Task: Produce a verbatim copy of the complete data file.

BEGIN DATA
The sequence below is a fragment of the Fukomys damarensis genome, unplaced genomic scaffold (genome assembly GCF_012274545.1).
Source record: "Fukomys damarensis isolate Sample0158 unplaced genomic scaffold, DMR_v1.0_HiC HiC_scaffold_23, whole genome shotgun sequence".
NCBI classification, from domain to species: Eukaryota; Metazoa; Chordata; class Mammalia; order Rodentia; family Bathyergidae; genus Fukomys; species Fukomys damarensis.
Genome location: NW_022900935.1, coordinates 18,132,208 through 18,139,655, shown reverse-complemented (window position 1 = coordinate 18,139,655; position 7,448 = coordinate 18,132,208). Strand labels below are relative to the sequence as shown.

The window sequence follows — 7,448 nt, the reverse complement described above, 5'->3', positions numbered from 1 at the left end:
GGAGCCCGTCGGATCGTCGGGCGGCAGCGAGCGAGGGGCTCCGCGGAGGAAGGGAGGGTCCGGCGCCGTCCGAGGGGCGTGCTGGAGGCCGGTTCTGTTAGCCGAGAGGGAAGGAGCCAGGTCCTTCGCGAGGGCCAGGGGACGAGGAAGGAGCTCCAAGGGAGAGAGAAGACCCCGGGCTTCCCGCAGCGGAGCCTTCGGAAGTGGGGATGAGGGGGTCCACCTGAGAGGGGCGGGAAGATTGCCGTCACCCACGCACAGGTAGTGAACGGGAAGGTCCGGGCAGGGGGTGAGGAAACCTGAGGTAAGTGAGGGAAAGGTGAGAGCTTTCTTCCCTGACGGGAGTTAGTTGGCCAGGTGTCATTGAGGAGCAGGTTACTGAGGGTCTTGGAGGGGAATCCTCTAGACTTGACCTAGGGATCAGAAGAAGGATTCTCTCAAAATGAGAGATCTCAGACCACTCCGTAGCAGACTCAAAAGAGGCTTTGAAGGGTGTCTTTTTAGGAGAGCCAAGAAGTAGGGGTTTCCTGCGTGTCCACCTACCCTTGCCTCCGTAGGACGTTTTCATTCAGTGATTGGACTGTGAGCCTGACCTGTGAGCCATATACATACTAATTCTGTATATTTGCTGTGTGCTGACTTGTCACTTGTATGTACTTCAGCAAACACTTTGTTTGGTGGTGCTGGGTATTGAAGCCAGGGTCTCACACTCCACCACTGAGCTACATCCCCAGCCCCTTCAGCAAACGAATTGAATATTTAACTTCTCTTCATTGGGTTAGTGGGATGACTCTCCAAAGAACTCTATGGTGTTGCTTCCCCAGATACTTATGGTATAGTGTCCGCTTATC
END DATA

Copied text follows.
The sequence below is a fragment of the Fukomys damarensis genome, unplaced genomic scaffold (genome assembly GCF_012274545.1).
Source record: "Fukomys damarensis isolate Sample0158 unplaced genomic scaffold, DMR_v1.0_HiC HiC_scaffold_23, whole genome shotgun sequence".
NCBI classification, from domain to species: Eukaryota; Metazoa; Chordata; class Mammalia; order Rodentia; family Bathyergidae; genus Fukomys; species Fukomys damarensis.
Genome location: NW_022900935.1, coordinates 18,132,208 through 18,139,655, shown reverse-complemented (window position 1 = coordinate 18,139,655; position 7,448 = coordinate 18,132,208). Strand labels below are relative to the sequence as shown.

The window sequence follows — 7,448 nt, the reverse complement described above, 5'->3', positions numbered from 1 at the left end:
GGAGCCCGTCGGATCGTCGGGCGGCAGCGAGCGAGGGGCTCCGCGGAGGAAGGGAGGGTCCGGCGCCGTCCGAGGGGCGTGCTGGAGGCCGGTTCTGTTAGCCGAGAGGGAAGGAGCCAGGTCCTTCGCGAGGGCCAGGGGACGAGGAAGGAGCTCCAAGGGAGAGAGAAGACCCCGGGCTTCCCGCAGCGGAGCCTTCGGAAGTGGGGATGAGGGGGTCCACCTGAGAGGGGCGGGAAGATTGCCGTCACCCACGCACAGGTAGTGAACGGGAAGGTCCGGGCAGGGGGTGAGGAAACCTGAGGTAAGTGAGGGAAAGGTGAGAGCTTTCTTCCCTGACGGGAGTTAGTTGGCCAGGTGTCATTGAGGAGCAGGTTACTGAGGGTCTTGGAGGGGAATCCTCTAGACTTGACCTAGGGATCAGAAGAAGGATTCTCTCAAAATGAGAGATCTCAGACCACTCCGTAGCAGACTCAAAAGAGGCTTTGAAGGGTGTCTTTTTAGGAGAGCCAAGAAGTAGGGGTTTCCTGCGTGTCCACCTACCCTTGCCTCCGTAGGACGTTTTCATTCAGTGATTGGACTGTGAGCCTGACCTGTGAGCCATATACATACTAATTCTGTATATTTGCTGTGTGCTGACTTGTCACTTGTATGTACTTCAGCAAACACTTTGTTTGGTGGTGCTGGGTATTGAAGCCAGGGTCTCACACTCCACCACTGAGCTACATCCCCAGCCCCTTCAGCAAACGAATTGAATATTTAACTTCTCTTCATTGGGTTAGTGGGATGACTCTCCAAAGAACTCTATGGTGTTGCTTCCCCAGATACTTATGGTATAGTGTCCGCTTATC